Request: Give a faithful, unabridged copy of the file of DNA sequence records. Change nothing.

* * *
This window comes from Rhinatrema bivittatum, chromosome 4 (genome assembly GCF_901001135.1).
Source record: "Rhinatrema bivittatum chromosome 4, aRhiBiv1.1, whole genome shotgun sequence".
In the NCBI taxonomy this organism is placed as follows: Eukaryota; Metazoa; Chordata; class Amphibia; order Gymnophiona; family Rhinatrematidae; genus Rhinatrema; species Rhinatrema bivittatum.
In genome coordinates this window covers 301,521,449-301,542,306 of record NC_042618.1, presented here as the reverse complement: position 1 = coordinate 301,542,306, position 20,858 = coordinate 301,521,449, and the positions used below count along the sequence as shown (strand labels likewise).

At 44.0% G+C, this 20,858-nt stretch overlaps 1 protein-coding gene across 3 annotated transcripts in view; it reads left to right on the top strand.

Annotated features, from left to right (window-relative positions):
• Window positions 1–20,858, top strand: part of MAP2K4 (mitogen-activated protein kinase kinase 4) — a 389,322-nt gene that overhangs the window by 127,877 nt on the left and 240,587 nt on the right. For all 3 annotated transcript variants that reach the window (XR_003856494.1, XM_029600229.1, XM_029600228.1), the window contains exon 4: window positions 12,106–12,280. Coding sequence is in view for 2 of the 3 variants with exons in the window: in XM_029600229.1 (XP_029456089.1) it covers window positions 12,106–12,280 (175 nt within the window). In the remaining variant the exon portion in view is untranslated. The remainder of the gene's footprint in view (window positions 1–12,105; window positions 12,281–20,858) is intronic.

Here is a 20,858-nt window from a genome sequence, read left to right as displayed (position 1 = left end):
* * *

This window comes from Rhinatrema bivittatum, chromosome 4 (genome assembly GCF_901001135.1).
Source record: "Rhinatrema bivittatum chromosome 4, aRhiBiv1.1, whole genome shotgun sequence".
In the NCBI taxonomy this organism is placed as follows: Eukaryota; Metazoa; Chordata; class Amphibia; order Gymnophiona; family Rhinatrematidae; genus Rhinatrema; species Rhinatrema bivittatum.
In genome coordinates this window covers 301,521,449-301,542,306 of record NC_042618.1, presented here as the reverse complement: position 1 = coordinate 301,542,306, position 20,858 = coordinate 301,521,449, and the positions used below count along the sequence as shown (strand labels likewise).

At 44.0% G+C, this 20,858-nt stretch overlaps 1 protein-coding gene across 3 annotated transcripts in view; it reads left to right on the top strand.

Annotated features, from left to right (window-relative positions):
• Window positions 1–20,858, top strand: part of MAP2K4 (mitogen-activated protein kinase kinase 4) — a 389,322-nt gene that overhangs the window by 127,877 nt on the left and 240,587 nt on the right. For all 3 annotated transcript variants that reach the window (XR_003856494.1, XM_029600229.1, XM_029600228.1), the window contains exon 4: window positions 12,106–12,280. Coding sequence is in view for 2 of the 3 variants with exons in the window: in XM_029600229.1 (XP_029456089.1) it covers window positions 12,106–12,280 (175 nt within the window). In the remaining variant the exon portion in view is untranslated. The remainder of the gene's footprint in view (window positions 1–12,105; window positions 12,281–20,858) is intronic.

Here is a 20,858-nt window from a genome sequence, read left to right as displayed (position 1 = left end):